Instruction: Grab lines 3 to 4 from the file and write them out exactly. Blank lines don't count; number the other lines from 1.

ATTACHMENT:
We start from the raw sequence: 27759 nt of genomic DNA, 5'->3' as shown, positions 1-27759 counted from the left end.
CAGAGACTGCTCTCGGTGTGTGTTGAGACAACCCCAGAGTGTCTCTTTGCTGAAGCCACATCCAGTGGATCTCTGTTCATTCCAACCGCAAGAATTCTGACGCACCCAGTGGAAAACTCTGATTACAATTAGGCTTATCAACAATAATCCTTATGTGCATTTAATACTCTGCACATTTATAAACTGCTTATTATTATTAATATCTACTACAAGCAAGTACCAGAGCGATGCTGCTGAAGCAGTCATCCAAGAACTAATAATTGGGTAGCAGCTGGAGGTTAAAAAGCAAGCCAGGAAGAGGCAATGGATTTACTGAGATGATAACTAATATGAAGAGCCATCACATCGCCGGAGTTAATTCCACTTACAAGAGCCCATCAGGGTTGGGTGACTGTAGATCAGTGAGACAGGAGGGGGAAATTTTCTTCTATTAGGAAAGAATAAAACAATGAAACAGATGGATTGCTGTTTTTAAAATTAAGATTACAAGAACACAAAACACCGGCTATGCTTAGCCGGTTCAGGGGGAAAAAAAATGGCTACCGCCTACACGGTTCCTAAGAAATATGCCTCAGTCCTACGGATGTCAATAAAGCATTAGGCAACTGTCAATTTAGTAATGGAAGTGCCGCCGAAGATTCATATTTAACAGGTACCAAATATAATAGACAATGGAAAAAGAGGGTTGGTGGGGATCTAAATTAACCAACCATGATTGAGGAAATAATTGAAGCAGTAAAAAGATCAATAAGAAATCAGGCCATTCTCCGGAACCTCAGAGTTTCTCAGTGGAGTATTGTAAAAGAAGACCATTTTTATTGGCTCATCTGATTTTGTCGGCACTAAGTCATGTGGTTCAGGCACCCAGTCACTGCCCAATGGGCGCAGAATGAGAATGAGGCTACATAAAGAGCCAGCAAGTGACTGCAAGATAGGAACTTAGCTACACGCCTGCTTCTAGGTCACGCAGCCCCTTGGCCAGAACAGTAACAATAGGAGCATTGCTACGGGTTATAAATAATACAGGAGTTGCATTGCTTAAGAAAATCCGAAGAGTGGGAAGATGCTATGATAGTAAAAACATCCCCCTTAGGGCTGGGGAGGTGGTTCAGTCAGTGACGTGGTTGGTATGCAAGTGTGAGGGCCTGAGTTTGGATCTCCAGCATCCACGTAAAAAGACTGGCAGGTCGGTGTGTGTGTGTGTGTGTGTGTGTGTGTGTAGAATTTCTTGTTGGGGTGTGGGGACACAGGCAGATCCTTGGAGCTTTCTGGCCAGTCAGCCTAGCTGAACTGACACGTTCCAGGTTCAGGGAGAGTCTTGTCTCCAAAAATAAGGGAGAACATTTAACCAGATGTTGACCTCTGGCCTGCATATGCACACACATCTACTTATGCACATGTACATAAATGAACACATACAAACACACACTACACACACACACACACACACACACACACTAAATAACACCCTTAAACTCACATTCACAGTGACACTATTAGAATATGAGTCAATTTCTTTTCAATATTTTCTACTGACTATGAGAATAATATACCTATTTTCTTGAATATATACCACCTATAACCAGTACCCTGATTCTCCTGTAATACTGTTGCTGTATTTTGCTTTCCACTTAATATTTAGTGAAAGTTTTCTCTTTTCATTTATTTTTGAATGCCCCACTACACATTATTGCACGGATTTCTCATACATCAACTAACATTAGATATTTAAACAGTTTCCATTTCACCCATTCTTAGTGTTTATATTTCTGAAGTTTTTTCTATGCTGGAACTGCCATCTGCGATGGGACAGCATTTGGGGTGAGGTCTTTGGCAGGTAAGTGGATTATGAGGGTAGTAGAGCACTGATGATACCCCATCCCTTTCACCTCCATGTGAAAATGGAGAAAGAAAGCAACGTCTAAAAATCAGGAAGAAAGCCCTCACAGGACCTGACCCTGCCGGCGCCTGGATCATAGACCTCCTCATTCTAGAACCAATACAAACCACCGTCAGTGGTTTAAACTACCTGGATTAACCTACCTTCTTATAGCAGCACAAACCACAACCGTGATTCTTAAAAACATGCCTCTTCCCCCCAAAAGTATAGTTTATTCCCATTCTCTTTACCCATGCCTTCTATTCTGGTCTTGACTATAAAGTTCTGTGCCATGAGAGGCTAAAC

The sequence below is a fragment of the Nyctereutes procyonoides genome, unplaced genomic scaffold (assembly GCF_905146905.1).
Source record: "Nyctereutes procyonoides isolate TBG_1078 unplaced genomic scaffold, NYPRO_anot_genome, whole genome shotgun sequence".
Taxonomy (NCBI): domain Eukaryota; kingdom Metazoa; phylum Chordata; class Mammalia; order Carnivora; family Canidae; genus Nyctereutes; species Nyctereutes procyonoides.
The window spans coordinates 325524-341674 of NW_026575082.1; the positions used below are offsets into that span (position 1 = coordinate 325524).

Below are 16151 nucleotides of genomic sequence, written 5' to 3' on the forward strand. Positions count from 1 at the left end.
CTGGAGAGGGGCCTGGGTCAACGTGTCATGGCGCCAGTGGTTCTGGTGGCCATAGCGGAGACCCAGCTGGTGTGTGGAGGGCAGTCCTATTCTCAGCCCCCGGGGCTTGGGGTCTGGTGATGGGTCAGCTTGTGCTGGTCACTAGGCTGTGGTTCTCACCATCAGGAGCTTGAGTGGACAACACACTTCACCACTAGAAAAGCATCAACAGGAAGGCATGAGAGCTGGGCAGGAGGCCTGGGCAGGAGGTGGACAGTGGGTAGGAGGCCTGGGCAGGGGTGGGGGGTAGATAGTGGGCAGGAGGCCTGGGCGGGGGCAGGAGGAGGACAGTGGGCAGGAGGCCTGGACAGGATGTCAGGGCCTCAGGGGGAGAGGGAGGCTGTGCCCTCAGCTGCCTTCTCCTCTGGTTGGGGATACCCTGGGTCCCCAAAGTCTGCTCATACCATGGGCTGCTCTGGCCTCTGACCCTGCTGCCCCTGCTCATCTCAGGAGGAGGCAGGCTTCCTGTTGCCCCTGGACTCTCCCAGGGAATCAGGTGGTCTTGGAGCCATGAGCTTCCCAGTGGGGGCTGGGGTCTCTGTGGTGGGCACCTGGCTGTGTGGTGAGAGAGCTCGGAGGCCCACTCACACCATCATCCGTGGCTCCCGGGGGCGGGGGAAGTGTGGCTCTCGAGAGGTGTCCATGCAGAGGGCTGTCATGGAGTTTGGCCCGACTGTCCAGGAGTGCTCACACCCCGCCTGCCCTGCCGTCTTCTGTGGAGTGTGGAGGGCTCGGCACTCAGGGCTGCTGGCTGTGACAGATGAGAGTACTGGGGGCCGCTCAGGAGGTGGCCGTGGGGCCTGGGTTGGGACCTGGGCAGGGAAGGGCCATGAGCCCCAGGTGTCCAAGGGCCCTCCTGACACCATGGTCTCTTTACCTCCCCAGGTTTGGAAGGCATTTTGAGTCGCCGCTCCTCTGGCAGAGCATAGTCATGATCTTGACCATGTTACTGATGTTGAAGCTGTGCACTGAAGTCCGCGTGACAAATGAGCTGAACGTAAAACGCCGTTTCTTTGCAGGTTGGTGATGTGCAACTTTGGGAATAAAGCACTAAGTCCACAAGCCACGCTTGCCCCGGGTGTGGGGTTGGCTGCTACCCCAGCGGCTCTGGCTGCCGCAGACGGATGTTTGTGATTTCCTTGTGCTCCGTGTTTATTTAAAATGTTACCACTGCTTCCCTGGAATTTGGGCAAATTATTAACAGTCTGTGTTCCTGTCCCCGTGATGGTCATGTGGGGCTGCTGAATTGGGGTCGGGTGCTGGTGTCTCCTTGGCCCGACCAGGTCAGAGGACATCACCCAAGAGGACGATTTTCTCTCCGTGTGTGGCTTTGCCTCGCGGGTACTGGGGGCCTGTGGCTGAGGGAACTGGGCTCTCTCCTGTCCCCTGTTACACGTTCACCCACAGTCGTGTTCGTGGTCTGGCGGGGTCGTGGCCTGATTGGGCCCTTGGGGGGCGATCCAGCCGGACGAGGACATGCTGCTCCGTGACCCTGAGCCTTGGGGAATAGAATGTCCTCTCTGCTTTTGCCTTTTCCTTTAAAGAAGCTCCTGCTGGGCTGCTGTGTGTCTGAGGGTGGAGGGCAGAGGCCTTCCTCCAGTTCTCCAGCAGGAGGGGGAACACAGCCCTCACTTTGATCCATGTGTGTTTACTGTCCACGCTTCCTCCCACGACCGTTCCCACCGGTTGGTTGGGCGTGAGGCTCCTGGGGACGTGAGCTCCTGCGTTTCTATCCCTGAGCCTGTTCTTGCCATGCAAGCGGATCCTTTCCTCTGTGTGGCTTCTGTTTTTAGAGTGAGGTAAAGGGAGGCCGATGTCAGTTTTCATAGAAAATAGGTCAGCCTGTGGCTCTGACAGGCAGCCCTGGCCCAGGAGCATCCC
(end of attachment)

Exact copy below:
The sequence below is a fragment of the Nyctereutes procyonoides genome, unplaced genomic scaffold (assembly GCF_905146905.1).
Source record: "Nyctereutes procyonoides isolate TBG_1078 unplaced genomic scaffold, NYPRO_anot_genome, whole genome shotgun sequence".